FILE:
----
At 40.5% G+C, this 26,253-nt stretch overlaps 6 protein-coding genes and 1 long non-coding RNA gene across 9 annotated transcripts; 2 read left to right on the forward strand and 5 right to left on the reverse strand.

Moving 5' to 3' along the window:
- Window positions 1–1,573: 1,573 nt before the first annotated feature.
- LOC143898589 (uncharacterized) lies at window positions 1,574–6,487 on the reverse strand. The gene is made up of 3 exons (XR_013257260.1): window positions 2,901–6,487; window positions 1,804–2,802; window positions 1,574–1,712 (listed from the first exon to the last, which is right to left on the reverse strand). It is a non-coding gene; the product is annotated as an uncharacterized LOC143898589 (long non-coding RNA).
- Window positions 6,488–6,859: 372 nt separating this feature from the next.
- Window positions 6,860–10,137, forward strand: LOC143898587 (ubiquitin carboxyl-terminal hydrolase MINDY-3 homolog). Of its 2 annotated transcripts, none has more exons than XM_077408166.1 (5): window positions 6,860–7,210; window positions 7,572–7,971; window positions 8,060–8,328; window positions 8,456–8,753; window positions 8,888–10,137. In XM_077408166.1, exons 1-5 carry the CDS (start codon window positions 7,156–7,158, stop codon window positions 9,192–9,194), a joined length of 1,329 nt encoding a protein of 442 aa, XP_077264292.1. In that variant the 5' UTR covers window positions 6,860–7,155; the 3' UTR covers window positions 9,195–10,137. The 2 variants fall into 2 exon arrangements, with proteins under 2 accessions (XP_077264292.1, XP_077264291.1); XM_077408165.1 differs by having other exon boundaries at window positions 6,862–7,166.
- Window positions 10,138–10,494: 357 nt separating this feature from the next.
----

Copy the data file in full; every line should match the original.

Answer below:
At 40.5% G+C, this 26,253-nt stretch overlaps 6 protein-coding genes and 1 long non-coding RNA gene across 9 annotated transcripts; 2 read left to right on the forward strand and 5 right to left on the reverse strand.

Moving 5' to 3' along the window:
- Window positions 1–1,573: 1,573 nt before the first annotated feature.
- LOC143898589 (uncharacterized) lies at window positions 1,574–6,487 on the reverse strand. The gene is made up of 3 exons (XR_013257260.1): window positions 2,901–6,487; window positions 1,804–2,802; window positions 1,574–1,712 (listed from the first exon to the last, which is right to left on the reverse strand). It is a non-coding gene; the product is annotated as an uncharacterized LOC143898589 (long non-coding RNA).
- Window positions 6,488–6,859: 372 nt separating this feature from the next.
- Window positions 6,860–10,137, forward strand: LOC143898587 (ubiquitin carboxyl-terminal hydrolase MINDY-3 homolog). Of its 2 annotated transcripts, none has more exons than XM_077408166.1 (5): window positions 6,860–7,210; window positions 7,572–7,971; window positions 8,060–8,328; window positions 8,456–8,753; window positions 8,888–10,137. In XM_077408166.1, exons 1-5 carry the CDS (start codon window positions 7,156–7,158, stop codon window positions 9,192–9,194), a joined length of 1,329 nt encoding a protein of 442 aa, XP_077264292.1. In that variant the 5' UTR covers window positions 6,860–7,155; the 3' UTR covers window positions 9,195–10,137. The 2 variants fall into 2 exon arrangements, with proteins under 2 accessions (XP_077264292.1, XP_077264291.1); XM_077408165.1 differs by having other exon boundaries at window positions 6,862–7,166.
- Window positions 10,138–10,494: 357 nt separating this feature from the next.